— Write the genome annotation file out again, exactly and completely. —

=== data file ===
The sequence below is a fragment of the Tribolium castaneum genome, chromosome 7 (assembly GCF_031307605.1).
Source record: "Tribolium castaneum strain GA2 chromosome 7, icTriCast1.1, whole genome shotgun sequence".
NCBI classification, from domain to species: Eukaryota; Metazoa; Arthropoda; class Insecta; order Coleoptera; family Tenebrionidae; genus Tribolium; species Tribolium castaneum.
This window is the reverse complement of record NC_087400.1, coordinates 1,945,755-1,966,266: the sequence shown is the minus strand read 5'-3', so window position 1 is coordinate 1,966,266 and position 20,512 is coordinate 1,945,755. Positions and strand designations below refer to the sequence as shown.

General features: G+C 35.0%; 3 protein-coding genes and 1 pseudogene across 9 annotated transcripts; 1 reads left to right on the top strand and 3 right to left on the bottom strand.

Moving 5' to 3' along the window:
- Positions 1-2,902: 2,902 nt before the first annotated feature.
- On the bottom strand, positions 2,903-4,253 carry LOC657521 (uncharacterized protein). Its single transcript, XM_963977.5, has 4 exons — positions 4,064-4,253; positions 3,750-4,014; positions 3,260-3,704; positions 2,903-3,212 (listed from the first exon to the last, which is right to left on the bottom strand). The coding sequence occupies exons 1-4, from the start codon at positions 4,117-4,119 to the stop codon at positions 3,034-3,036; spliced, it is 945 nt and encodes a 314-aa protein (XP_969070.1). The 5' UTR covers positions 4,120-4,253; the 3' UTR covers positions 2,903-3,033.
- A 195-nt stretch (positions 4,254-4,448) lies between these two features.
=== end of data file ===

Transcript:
The sequence below is a fragment of the Tribolium castaneum genome, chromosome 7 (assembly GCF_031307605.1).
Source record: "Tribolium castaneum strain GA2 chromosome 7, icTriCast1.1, whole genome shotgun sequence".
NCBI classification, from domain to species: Eukaryota; Metazoa; Arthropoda; class Insecta; order Coleoptera; family Tenebrionidae; genus Tribolium; species Tribolium castaneum.
This window is the reverse complement of record NC_087400.1, coordinates 1,945,755-1,966,266: the sequence shown is the minus strand read 5'-3', so window position 1 is coordinate 1,966,266 and position 20,512 is coordinate 1,945,755. Positions and strand designations below refer to the sequence as shown.

General features: G+C 35.0%; 3 protein-coding genes and 1 pseudogene across 9 annotated transcripts; 1 reads left to right on the top strand and 3 right to left on the bottom strand.

Moving 5' to 3' along the window:
- Positions 1-2,902: 2,902 nt before the first annotated feature.
- On the bottom strand, positions 2,903-4,253 carry LOC657521 (uncharacterized protein). Its single transcript, XM_963977.5, has 4 exons — positions 4,064-4,253; positions 3,750-4,014; positions 3,260-3,704; positions 2,903-3,212 (listed from the first exon to the last, which is right to left on the bottom strand). The coding sequence occupies exons 1-4, from the start codon at positions 4,117-4,119 to the stop codon at positions 3,034-3,036; spliced, it is 945 nt and encodes a 314-aa protein (XP_969070.1). The 5' UTR covers positions 4,120-4,253; the 3' UTR covers positions 2,903-3,033.
- A 195-nt stretch (positions 4,254-4,448) lies between these two features.